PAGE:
When employees are not performing their jobs up to par, managers and supervisors start to search for solutions to correct the problem. One conclusion managers and supervisors can come to when employees are having performance problems is that some sort of training can correct the problem. Managers and supervisors assume that offering training to the employees can help them learn the skills and acquire the knowledge they need to perform their daily job functions more efficiently and effectively.
In some cases, training can be the answer. It depends on what the performance problem is. In other cases, it is going to take more than having employees attend some training to correct the underlying issue or root cause of the problem.
Work Processes or Procedures
One problem that training is not likely to fix is a problem with work processes or procedures. If the company does not have policies and procedures in place, it can be difficult for employees to conduct their work in the proper manner. Processes and procedures have to be clearly defined by upper management for the employees.
Additionally, the work processes and procedures have to be put in writing. Employee training, however, can come into play once the processes and procedures are set in writing. Training ensures that employees understand and can apply these policies and procedures to their daily work routine.
Employees can be fully aware of what they need to do with their jobs. They can even have the proper processes and procedures to follow in order to complete their daily work. The problem can lie in the fact that the employees do not have the proper tools to complete their work.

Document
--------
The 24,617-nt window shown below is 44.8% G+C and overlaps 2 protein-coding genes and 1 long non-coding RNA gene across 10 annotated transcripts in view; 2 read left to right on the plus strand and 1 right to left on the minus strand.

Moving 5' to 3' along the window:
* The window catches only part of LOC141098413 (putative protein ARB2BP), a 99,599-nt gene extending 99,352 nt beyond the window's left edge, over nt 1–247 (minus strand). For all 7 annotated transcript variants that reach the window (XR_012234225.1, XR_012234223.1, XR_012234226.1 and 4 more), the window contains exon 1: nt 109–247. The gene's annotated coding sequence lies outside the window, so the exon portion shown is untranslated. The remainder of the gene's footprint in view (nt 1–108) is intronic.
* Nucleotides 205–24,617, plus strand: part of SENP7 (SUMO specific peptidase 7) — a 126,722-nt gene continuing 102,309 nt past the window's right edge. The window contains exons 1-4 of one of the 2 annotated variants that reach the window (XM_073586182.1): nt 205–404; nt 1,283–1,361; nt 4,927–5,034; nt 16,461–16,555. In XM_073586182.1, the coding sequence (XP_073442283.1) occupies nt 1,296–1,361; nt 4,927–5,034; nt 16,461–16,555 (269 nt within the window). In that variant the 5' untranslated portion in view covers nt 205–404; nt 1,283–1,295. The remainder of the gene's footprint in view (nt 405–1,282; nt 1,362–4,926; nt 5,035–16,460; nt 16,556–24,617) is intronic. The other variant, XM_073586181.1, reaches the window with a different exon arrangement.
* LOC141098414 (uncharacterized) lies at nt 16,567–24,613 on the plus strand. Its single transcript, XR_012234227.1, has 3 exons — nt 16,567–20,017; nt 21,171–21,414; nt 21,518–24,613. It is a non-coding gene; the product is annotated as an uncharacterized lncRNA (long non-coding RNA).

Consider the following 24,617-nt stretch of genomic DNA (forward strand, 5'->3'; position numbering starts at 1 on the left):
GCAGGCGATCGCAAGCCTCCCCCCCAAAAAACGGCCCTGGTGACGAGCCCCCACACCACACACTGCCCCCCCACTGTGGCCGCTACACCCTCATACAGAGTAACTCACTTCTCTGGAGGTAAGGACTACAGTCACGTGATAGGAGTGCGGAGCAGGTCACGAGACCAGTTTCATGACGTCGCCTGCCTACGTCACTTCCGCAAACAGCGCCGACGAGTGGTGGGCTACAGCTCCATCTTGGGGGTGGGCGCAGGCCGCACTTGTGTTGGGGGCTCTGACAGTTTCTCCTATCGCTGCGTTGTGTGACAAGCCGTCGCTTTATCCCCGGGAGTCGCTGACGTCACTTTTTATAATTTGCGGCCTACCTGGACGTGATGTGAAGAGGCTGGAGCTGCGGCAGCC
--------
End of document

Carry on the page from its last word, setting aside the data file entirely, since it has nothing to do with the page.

Tools can be software, computers, machinery or industry tools that permit the employees of a company to have a successful performance rating. Lacking the proper tools is another situation where training is not going to correct a performance problem with employees.
Even in situations where employees have undergone training, it might not be enough to correct performance issues. Employee training does not tend to correct performance problems in situations where work or company culture does not allow. Employees can attend the best training program available, but if their manager or supervisor does not support the employee in applying what they have learned to conduct their jobs, then it is all for naught.
Additionally, if the employee’s fellow employees do not support changes in processes or the way of doing things, then it can make it difficult for the trained employee to implement the changes that can make a difference in how well they do their jobs.
In the majority of circumstances, training employees can make a difference in how well they perform their jobs. In other situations, however, it can take more than training to make a true difference in on-the-job performance. While managers and supervisors can come to the conclusion that training can correct employees that are having a performance problem, an evaluation of the root of the problem is required to determine whether or not training is the solution. We understand training can be complicated and expensive and not everyone can easily get up to speed. We at eLeaP understand that some questions can be helpful in determining if a training management system can be helpful. Let us know if we can help or go ahead and get a free account to check it out.
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